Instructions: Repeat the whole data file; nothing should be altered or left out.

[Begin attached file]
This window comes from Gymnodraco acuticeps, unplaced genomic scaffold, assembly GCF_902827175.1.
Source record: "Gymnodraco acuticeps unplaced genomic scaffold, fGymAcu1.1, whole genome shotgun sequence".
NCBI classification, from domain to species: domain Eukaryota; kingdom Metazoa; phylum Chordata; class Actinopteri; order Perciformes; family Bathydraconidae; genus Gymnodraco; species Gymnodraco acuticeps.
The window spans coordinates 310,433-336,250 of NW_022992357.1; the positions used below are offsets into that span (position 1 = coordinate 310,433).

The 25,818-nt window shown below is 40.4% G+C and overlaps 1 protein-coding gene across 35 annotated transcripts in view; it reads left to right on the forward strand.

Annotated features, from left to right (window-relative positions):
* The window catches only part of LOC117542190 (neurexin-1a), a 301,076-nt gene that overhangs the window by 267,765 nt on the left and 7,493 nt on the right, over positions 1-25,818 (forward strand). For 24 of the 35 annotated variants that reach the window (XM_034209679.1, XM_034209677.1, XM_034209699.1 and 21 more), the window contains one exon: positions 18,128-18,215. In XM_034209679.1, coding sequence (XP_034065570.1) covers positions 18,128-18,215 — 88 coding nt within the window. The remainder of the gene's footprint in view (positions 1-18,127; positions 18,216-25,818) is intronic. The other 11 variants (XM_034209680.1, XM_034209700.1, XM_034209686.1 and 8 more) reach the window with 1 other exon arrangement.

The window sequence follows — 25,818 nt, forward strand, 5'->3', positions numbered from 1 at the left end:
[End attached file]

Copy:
This window comes from Gymnodraco acuticeps, unplaced genomic scaffold, assembly GCF_902827175.1.
Source record: "Gymnodraco acuticeps unplaced genomic scaffold, fGymAcu1.1, whole genome shotgun sequence".
NCBI classification, from domain to species: domain Eukaryota; kingdom Metazoa; phylum Chordata; class Actinopteri; order Perciformes; family Bathydraconidae; genus Gymnodraco; species Gymnodraco acuticeps.
The window spans coordinates 310,433-336,250 of NW_022992357.1; the positions used below are offsets into that span (position 1 = coordinate 310,433).

The 25,818-nt window shown below is 40.4% G+C and overlaps 1 protein-coding gene across 35 annotated transcripts in view; it reads left to right on the forward strand.

Annotated features, from left to right (window-relative positions):
* The window catches only part of LOC117542190 (neurexin-1a), a 301,076-nt gene that overhangs the window by 267,765 nt on the left and 7,493 nt on the right, over positions 1-25,818 (forward strand). For 24 of the 35 annotated variants that reach the window (XM_034209679.1, XM_034209677.1, XM_034209699.1 and 21 more), the window contains one exon: positions 18,128-18,215. In XM_034209679.1, coding sequence (XP_034065570.1) covers positions 18,128-18,215 — 88 coding nt within the window. The remainder of the gene's footprint in view (positions 1-18,127; positions 18,216-25,818) is intronic. The other 11 variants (XM_034209680.1, XM_034209700.1, XM_034209686.1 and 8 more) reach the window with 1 other exon arrangement.

The window sequence follows — 25,818 nt, forward strand, 5'->3', positions numbered from 1 at the left end: